Because "bamboo is amazing".
One of the world’s strongest natural materials, the bamboo, is of notable economic and cultural significance in South Asia, Southeast Asia, and East Asia, where it’s being used for building materials, as a food source, and as a versatile raw product. This evergreen perennial flowering plant has a higher specific compressive strength than wood, brick, or concrete – and could soon become an important material for the automotive industry. Here’s why.
Ford claims that soon some surfaces inside our vehicles could be made from a combination of bamboo and plastic to create a “super hard material.” Bamboo is considered a cheap resource as it grows to full maturity in just two to five years - compared to up to decades for other trees, which makes it easily regeneratable. On the other hand, its tensile strength can rival or even better some types of metal.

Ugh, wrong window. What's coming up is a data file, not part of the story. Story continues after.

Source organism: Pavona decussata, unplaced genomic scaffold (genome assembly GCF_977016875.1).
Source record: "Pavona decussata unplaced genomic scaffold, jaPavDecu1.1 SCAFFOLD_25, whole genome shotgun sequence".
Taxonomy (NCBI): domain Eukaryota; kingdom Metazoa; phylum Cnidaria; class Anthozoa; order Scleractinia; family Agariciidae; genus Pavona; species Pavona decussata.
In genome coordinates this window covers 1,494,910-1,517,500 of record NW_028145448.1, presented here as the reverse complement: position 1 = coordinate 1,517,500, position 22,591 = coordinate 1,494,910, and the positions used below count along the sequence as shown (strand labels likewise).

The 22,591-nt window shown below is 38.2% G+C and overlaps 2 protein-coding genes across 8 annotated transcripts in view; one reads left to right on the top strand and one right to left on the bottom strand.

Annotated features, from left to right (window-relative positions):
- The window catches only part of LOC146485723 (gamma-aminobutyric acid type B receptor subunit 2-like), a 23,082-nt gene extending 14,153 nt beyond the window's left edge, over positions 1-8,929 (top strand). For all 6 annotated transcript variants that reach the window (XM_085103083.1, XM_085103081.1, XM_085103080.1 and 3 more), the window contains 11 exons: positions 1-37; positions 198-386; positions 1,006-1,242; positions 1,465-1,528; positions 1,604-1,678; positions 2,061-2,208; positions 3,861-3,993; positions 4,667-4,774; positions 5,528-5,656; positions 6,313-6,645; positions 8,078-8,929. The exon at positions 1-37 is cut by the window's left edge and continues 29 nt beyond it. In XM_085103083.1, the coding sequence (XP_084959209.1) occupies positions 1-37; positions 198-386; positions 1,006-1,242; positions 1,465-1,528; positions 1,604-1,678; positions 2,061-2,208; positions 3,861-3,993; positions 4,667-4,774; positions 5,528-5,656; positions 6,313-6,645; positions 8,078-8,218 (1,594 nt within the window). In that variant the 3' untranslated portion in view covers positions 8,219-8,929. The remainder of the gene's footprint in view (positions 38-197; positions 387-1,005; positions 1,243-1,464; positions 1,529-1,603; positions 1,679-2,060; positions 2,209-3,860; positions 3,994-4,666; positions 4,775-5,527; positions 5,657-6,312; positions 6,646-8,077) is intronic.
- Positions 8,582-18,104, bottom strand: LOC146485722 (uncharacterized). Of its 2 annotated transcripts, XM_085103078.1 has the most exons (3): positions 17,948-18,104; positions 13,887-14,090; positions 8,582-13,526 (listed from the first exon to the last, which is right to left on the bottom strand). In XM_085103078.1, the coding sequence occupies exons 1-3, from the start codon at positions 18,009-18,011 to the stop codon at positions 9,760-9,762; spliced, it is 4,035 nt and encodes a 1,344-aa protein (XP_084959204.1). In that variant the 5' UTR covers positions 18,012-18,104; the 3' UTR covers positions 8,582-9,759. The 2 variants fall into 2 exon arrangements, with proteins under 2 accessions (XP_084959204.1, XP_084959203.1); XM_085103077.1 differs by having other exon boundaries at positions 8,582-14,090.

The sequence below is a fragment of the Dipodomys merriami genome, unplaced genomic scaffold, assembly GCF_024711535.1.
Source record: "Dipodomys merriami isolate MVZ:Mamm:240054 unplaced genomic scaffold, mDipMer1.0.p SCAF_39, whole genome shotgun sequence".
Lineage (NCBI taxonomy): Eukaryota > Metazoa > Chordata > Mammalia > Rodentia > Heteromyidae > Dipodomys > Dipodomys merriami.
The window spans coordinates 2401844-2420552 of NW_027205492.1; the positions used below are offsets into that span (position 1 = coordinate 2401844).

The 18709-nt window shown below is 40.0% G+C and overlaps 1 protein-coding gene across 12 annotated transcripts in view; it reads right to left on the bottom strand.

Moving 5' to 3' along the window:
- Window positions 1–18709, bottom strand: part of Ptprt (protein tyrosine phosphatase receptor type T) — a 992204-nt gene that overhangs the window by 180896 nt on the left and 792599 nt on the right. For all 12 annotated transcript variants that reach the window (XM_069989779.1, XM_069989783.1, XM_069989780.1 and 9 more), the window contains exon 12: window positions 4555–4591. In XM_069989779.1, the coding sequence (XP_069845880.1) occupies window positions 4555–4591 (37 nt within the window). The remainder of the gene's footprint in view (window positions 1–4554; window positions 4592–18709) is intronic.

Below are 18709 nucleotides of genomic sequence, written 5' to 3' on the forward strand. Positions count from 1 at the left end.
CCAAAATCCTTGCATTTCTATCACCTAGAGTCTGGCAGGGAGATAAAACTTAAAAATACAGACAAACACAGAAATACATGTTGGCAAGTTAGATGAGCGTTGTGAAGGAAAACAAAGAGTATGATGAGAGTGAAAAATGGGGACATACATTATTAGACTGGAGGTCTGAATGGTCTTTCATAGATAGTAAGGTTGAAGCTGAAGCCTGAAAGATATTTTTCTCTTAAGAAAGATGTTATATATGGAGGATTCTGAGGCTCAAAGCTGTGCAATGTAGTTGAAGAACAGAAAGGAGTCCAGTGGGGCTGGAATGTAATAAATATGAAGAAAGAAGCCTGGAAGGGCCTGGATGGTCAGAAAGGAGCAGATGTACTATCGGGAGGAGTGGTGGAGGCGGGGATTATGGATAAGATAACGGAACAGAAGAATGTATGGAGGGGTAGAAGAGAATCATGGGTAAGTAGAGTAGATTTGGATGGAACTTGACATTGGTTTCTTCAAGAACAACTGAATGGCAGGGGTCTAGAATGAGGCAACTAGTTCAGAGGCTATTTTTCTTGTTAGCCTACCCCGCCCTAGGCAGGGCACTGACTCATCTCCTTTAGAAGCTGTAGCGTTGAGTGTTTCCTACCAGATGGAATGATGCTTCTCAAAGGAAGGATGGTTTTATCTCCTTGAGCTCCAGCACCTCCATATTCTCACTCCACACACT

“Bamboo is amazing,” Janet Yin, a materials engineering supervisor at Ford’s Nanjing Research and Engineering Centre, comments. “It’s strong, flexible, totally renewable, and plentiful in China and many other parts of Asia.”
Ford engineers have discovered that bamboo performs way better than many synthetic and natural fibres in different tests. At this moment, the Blue oval is not ready to predict when the material will find its way into a production car, but claims it can resist very high temperatures, which makes it suitable to many different applications.
Currently, the manufacturer uses several sustainable and fully recyclable materials from the nature. These include kenaf, a tropical plant in the cotton family found in the door bolsters of the Ford Kuga, soy-based foams, used as seat cushions, seatbacks, and head restraints and, in the U.S., wheat straw in the Ford Flex to reinforce storage bins.